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  1.  (5587.1)
    if a bit one-sided


    I know I keep on this, but it is important. The study is not one-sided. The study is about the impacts of length of exposure to information and the results in emotional reaction and development. The study was not "is twitter (or what ever social network device) good?" Twitter is an example of a technology that may have a genuine developmental draw backs if the results of the study are accurate. It is an somewhat trenedy application of the results, but that does not mean it is not a good question to ask in light of those results.

    One sided presumes they started with the thesis: are twitter-like things are harmful to emotional development? That would not get much funding without earlier studies to set the question up at least. By contrast, I would hazard the actual thesis was: does duration of exposure to information impact emotional response?
  2.  (5587.2)
    One sided presumes they started with the thesis: are twitter-like things are harmful to emotional development? That would not get much funding without earlier studies to set the question up at least. By contrast, I would hazard the actual thesis was: does duration of exposure to information impact emotional response?


    You have a point there, and I might be confusing CNN's reporting with the study itself here indeed.
  3.  (5587.3)
    I kind of see Twitter as a reversion to older ways; the short, to the point messages on twitter are kind of similar to very old news paper articles, which had to be short enough to be telegraphed across countries to the paper publishers.


    I can seen superficial similarities, but the one-to-many format is quite different, as is the intent and use in practice. Technology tends to be transformative in unexpected ways, the telegraph helped to destroy previous notions of distance. (Much like the filling cabinet created the modern notion of organization.) I think social networking may be "destroying" the need for personal clarity in one-to-one communications, as well as reorganizing our relationships into mutual star patterns extending from each person. Instead of interacting one on one, we place a web of information about us and let people partake of it.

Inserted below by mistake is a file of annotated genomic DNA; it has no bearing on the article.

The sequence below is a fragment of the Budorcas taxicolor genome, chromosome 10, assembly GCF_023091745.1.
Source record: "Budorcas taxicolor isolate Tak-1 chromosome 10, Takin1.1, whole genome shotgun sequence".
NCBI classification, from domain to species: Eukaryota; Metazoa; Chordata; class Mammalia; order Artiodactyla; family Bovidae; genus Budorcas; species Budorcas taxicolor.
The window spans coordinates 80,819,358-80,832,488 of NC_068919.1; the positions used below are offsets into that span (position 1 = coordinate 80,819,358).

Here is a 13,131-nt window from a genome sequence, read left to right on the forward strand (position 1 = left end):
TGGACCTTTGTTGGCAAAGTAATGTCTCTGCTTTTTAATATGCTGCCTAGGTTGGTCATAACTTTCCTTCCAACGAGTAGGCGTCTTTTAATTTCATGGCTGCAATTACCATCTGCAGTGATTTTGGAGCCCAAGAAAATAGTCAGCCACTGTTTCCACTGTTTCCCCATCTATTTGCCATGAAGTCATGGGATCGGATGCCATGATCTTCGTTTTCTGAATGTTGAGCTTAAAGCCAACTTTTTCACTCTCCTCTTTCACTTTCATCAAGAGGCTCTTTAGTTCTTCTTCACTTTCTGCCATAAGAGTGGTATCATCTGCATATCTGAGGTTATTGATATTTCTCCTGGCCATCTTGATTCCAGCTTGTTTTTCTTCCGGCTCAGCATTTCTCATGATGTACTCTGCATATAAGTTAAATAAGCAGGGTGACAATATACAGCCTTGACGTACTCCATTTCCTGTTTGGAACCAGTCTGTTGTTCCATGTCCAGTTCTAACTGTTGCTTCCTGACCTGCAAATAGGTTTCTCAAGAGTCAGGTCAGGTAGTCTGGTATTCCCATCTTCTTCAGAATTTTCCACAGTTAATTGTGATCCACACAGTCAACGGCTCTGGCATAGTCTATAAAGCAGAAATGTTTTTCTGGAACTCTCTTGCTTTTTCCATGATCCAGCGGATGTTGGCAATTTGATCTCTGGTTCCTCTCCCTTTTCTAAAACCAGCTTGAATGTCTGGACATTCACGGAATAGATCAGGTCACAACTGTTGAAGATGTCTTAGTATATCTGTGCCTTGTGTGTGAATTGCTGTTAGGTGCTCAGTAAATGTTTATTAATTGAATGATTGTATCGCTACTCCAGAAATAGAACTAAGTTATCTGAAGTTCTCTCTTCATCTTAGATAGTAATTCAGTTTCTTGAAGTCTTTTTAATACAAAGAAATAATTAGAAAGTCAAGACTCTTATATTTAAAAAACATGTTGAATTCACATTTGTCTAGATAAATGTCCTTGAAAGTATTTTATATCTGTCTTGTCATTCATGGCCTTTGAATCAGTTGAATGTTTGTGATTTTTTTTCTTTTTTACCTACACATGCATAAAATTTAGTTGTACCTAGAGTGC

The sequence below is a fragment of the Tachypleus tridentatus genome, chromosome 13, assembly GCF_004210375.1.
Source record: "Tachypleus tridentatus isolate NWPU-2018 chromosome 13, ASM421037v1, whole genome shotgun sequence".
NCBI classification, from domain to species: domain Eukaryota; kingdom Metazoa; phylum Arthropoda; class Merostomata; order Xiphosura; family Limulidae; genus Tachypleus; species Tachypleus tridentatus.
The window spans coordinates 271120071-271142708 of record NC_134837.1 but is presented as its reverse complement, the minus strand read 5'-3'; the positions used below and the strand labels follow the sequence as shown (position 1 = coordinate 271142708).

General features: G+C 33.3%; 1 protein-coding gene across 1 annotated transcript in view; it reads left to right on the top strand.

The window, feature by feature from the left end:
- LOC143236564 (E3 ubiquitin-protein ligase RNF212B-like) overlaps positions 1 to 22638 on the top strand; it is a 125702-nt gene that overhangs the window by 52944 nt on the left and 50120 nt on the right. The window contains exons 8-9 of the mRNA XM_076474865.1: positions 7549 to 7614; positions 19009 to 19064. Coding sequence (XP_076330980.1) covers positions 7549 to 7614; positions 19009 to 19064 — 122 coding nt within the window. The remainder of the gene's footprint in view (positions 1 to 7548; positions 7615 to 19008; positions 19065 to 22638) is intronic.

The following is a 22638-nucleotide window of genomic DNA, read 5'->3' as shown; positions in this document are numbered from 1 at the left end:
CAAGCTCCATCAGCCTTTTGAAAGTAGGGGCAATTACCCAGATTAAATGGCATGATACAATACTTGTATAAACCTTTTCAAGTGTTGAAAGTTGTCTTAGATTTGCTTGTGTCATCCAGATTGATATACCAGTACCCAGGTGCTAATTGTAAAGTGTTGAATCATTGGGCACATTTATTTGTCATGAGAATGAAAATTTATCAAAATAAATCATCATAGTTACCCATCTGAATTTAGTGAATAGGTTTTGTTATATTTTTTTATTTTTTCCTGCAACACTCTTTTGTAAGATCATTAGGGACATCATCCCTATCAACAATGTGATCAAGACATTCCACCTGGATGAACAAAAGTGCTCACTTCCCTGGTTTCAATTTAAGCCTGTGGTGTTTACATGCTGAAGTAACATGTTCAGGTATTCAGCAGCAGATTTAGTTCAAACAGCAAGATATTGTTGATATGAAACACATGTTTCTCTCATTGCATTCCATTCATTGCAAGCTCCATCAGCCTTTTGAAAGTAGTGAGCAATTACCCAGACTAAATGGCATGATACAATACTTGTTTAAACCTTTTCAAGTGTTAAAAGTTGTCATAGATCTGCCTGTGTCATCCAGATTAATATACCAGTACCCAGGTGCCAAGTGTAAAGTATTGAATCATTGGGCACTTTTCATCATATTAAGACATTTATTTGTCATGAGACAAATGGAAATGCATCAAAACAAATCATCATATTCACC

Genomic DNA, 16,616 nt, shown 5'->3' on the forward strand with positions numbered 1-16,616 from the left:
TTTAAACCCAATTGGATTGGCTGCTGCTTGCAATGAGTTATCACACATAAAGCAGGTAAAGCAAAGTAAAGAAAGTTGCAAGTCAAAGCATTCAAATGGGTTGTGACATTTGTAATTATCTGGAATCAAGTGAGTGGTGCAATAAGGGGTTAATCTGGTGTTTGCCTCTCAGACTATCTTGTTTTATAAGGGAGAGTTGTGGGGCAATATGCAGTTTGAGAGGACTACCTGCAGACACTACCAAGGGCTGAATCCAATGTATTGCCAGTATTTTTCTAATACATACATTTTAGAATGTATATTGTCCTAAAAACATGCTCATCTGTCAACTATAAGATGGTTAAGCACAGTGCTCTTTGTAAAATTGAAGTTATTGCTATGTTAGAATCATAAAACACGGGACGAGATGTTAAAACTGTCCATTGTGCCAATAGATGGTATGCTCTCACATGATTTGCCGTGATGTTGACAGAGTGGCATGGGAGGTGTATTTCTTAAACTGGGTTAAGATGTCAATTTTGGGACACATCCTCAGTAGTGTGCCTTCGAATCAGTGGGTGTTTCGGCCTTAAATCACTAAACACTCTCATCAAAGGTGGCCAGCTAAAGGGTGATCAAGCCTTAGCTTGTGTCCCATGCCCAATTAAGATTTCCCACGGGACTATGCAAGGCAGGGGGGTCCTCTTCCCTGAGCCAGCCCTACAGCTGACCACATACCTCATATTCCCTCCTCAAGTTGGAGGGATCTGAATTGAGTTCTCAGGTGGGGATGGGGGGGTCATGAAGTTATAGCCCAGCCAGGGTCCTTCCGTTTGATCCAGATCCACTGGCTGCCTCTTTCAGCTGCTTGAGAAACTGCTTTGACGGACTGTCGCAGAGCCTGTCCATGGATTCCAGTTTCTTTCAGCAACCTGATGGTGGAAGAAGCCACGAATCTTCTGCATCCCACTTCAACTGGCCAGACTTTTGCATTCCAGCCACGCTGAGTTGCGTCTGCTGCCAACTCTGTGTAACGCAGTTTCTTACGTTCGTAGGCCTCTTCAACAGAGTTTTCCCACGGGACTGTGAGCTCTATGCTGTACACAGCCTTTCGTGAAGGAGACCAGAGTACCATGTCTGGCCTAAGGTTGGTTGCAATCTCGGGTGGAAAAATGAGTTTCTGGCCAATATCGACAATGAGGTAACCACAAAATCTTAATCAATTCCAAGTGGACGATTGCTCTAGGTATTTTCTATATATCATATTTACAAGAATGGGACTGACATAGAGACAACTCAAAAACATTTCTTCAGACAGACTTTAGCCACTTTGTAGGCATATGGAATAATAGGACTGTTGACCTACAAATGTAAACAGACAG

That has both very scary and very intriguing ramifications. Combine that with possible changes to how we process information (again) and this is something I very much want studied.

    BTW: this is now my favorite thread in ages. Thanks Andre.
  4.  (5587.4)
    Yeah -- if we can let the validity of the research itself rest for a second, and discuss its subject:

    Twitter is so compact in its presentation of info, that it doesn't really dig into any kind of emotional imput-processing. It's just headlines. Even when a bunch of posts are personal, and mention mood, it's on the same level as flipping throug a magazine, and seeing a picture of a family smiling on one page, and family mourning their car-bombed father on the next: of changing channels on TV, getting the same kind of flicker of reality. It's noise. The brain knows how to filter emotional noise out and not lose sight of the important stuff, the same as pure visual noise.

    Fucking facebook, on the other hand... That shit's gonna end the authentic human relationship.
  5.  (5587.5)
    Jeez this thread's moving too fast for me. how ironic
  6.  (5587.6)
    Hahaha isn't it?
  7.  (5587.7)
    Which is another point worth discussing: how easy it is, nowadays, to read this quick information and "digest it" with other people, precisely as we're doing now. That should be taken into account as well.
  8.  (5587.8)
    Twitter is so compact in its presentation of info, that it doesn't really dig into any kind of emotional imput-processing. It's just headlines


    I can only offer small N to counter this. But at least from personal history and those of some people I know, this is not universally true. And I think that gets the the heart of the initial concern. If people react to "tweets" without the time for genuine emotional processing, and it becomes a primary form of communication (not just through twitter obviously), that changes the scope of human interaction in some manner. And changes how we learn to parse complex emotional logic.